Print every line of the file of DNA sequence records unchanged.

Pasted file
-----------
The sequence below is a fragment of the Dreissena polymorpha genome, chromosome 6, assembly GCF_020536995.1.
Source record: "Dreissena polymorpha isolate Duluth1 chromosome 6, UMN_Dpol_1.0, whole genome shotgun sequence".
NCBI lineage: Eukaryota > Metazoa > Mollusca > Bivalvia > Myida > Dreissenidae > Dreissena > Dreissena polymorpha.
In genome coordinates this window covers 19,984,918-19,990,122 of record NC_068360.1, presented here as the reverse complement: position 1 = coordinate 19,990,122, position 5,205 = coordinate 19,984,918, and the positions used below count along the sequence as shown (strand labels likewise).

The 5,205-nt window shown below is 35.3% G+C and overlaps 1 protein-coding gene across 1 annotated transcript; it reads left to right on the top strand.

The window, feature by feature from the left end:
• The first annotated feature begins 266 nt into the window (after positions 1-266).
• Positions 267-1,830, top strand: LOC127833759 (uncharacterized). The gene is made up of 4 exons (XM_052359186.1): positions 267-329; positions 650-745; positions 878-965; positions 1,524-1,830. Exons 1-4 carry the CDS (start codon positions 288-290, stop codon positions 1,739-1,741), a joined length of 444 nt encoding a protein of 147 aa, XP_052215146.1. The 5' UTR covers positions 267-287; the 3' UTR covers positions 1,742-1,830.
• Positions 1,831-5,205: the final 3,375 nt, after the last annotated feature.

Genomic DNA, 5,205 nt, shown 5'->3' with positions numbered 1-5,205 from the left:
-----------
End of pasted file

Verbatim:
The sequence below is a fragment of the Dreissena polymorpha genome, chromosome 6, assembly GCF_020536995.1.
Source record: "Dreissena polymorpha isolate Duluth1 chromosome 6, UMN_Dpol_1.0, whole genome shotgun sequence".
NCBI lineage: Eukaryota > Metazoa > Mollusca > Bivalvia > Myida > Dreissenidae > Dreissena > Dreissena polymorpha.
In genome coordinates this window covers 19,984,918-19,990,122 of record NC_068360.1, presented here as the reverse complement: position 1 = coordinate 19,990,122, position 5,205 = coordinate 19,984,918, and the positions used below count along the sequence as shown (strand labels likewise).

The 5,205-nt window shown below is 35.3% G+C and overlaps 1 protein-coding gene across 1 annotated transcript; it reads left to right on the top strand.

The window, feature by feature from the left end:
• The first annotated feature begins 266 nt into the window (after positions 1-266).
• Positions 267-1,830, top strand: LOC127833759 (uncharacterized). The gene is made up of 4 exons (XM_052359186.1): positions 267-329; positions 650-745; positions 878-965; positions 1,524-1,830. Exons 1-4 carry the CDS (start codon positions 288-290, stop codon positions 1,739-1,741), a joined length of 444 nt encoding a protein of 147 aa, XP_052215146.1. The 5' UTR covers positions 267-287; the 3' UTR covers positions 1,742-1,830.
• Positions 1,831-5,205: the final 3,375 nt, after the last annotated feature.

Genomic DNA, 5,205 nt, shown 5'->3' with positions numbered 1-5,205 from the left: